Friday, 12 April 2013

Things to thrill Sylvie (Part 2 of 2)

Or, as promised, more excellent children’s holiday activities inspired by Pinterest

I love that Sylvie has included the cute gap in her bottom teeth in her drawing!

Here are 3 more ideas inspired by my Pinterest board, Things to thrill Sylvie.  Take a look at Part 1 of this blog to read about why I think Pinterest is a wonderful resource for children and if you haven't already had a look, why Pinterest is a modern wonder, that you need to treat yourself to.

Send someone a hug

I love this idea, such a sweet sentiment and so simple to facilitate for your child.

Next time you visit Ikea, make sure you pick up a Mala paper roll (or two).

So useful, Ikea's paper rolls.

You can find them in the children’s section at Ikea.  Those of us who annually have a quick browse through the newly released Ikea catalogue will be familiar with this Ikea staple item, but may have overlooked its’ usefulness.  The paper is quite strong and smooth and has a good key for drawing and is thick enough to absorb paint without disintegrating before drying.  It’s good to cut up for papier mache and is strong enough to make good folded paper hats that are able to withstand a few hours of play.

To help out with the “hug”, I’ll trace Sylvie’s body outline (with outstretched arms) and ask her to illustrate the interior so it resembles her.

I've used a pencil to trace out Sylvie's outline.

We’ll roll it up and mail it in a cardboard roll with a note explaining it’s a special “hug”.  Good for relatives and loved ones who live or work far away.  You could go as far as videoing your child colouring in the shape and emailing the hug recipient with the video attached, explaining that:
‘a “hug” is in the mail on its’ way to you, you’ll have it soon so keep an eye out for the postman!’

Sylvie's favourite jumper, her box of pastels and her completed self portrait or 'hug'.

The other brilliant thing about the paper roll is…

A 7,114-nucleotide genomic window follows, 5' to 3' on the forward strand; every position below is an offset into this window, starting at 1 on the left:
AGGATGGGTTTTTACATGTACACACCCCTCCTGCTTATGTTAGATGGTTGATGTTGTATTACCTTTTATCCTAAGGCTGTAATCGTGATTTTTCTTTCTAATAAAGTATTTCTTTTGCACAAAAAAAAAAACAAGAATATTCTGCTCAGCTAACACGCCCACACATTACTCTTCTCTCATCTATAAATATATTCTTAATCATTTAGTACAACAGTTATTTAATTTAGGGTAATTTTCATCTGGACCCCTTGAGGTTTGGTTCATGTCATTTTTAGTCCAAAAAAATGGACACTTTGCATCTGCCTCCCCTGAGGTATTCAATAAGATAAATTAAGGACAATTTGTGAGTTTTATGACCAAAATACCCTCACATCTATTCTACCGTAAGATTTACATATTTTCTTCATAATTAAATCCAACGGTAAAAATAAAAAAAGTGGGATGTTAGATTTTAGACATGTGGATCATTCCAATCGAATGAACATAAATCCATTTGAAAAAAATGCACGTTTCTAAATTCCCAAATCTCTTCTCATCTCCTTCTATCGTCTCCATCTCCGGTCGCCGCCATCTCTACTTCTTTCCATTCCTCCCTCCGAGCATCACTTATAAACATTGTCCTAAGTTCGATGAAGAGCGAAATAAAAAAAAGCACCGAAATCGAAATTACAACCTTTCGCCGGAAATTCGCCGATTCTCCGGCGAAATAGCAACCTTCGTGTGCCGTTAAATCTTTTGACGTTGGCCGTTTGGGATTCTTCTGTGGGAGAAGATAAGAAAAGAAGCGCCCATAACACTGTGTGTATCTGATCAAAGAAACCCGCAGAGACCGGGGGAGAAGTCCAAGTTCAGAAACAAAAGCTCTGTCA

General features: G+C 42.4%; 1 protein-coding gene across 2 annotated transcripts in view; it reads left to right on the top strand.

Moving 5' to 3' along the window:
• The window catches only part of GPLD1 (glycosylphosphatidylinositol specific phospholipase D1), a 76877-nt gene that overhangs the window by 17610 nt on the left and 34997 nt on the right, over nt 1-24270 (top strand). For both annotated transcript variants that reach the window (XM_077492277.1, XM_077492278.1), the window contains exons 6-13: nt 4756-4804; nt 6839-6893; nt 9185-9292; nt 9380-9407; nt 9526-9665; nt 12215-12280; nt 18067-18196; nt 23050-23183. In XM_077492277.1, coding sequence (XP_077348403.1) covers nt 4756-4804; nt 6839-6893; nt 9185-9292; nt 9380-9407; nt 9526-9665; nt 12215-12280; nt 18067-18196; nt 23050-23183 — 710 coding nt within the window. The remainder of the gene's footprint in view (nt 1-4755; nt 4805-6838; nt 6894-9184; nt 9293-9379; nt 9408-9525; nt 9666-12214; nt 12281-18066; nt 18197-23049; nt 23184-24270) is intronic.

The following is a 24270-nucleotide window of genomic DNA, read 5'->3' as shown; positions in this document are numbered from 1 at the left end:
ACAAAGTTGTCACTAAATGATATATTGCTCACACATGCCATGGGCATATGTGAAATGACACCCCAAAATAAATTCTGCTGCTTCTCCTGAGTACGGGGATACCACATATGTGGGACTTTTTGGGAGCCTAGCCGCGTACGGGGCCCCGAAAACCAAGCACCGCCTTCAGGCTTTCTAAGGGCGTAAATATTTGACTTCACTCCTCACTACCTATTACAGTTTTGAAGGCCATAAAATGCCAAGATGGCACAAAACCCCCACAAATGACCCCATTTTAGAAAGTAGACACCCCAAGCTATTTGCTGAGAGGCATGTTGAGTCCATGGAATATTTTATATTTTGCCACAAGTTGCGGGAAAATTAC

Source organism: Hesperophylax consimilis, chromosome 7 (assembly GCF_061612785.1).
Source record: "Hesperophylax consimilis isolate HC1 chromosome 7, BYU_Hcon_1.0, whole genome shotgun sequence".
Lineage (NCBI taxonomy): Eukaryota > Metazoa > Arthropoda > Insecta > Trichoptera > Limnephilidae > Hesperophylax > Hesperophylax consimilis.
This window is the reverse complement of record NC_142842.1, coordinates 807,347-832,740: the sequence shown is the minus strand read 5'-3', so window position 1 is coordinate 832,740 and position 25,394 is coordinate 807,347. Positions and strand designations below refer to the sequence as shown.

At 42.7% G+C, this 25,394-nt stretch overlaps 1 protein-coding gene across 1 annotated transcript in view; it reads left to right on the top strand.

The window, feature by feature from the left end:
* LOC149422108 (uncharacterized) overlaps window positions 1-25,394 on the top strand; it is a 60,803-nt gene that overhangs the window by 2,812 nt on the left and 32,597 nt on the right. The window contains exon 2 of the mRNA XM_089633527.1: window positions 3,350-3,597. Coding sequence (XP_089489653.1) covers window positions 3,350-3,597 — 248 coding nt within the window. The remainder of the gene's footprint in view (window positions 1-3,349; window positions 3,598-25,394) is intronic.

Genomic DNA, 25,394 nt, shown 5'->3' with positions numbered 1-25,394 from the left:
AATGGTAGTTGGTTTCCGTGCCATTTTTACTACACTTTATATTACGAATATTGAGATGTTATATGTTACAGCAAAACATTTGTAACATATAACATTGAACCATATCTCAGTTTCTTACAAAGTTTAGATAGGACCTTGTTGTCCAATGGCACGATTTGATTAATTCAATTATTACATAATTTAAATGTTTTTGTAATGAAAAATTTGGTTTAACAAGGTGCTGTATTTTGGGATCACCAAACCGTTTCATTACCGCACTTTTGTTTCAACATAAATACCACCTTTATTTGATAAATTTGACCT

Paper roll drawings.

Sylvie is positively mad for them and has drawn city scapes; scenes from the zoo, underwater scenes and, in her latest paper roll drawings, a whole series of dinosaur species.

At 4 metres long, it is difficult to photograph!  Here it is stretched out on the deck outside.

You will need:
Ikea roll of paper
Masking tape
I recommend pastels to draw with for younger children

Find a spot in your house where the flooring is a hard, flat surface with a reasonable amount of space.  Tape the two corners of the paper to the floor or use a heavy book to hold down the edge.  Roll out the paper to the length desired and… ready, set, go…. draw!

Smaller children delight in lying on the paper whilst you draw their body’s outline.  They leap up happily to see ‘how big they are’.  You can then ask them to draw their clothes and faces, works a treat every time.

And if you haven't don’t forget for more drawing fun to have a look at my post:

Papier mache hot air balloon

Sylvie's hot air balloon, complete with Mr Mouse as passenger.

Blow up a balloon, papier mache one layer, let dry, add a cut off end of a toilet paper roll to the lower end of the balloon with a little masking tape, and cover the balloon in a second layer of papier mache.  Let dry.  Give the balloon a third layer of papier mache if you judge it is required.  Let dry.

Paint the entire balloon white and let dry.

Let your child go wild decorating the balloon.  You might want to Google ‘hot air balloons’ for some decorating inspiration to help your child decide how they want to paint their balloon.

Grab your hot glue gun and some kitchen twine.  Two long lengths of twine (and one extra length for hanging tied in the centre) glued at the top of the balloon and then strung down to secure any old container to form the hot air balloon’s basket.  Find a special toy and take it for a hot air balloon ride!

PS.  After play, looks charming hung near a window.

Googly eyes alien mask

The googly eyes alien mask with scary black mouth.

As an adult, I can’t ascertain the allure of the googly eye, but I know children find them highly amusing.  Is it the gentle rattle they make?  Is it the simple representation of an eyeball?  Is it the plain bold black and white graphic element? 

The Things to thrill Sylvie Pinterest board features a number of googly eye projects, that have literally, caught Sylvie’s eye.

A googly eye alien mask is my twist on the googly eye picture frame from Pinterest and one that I know will be a winner for Sylvie.  Yes, it defines silly, but I think that is part of the appeal.

Ask your child to draw a crazy alien mask shape on the back of some metallic card (even found in most newsagencies) and cut out the shape.  You can add coloured paper glued on the back to fill in large cut out areas (in this case, the mouth).  (Sylvie settled for black in the end).

Googly eyes can be found at 'Spotlight' stores in Australia.

Use a brush to dob on a small glob of PVA glue and then add a googly eye and keep going.  This can be in a random fashion, or going from small to large, it’s up to the child.  The glue needs to dry completely before making holes on either side and adding elastic. Silly googly eyes mask games will then begin.  Guaranteed.

Happy school holidays!

The googly alien mask with pink jaws.

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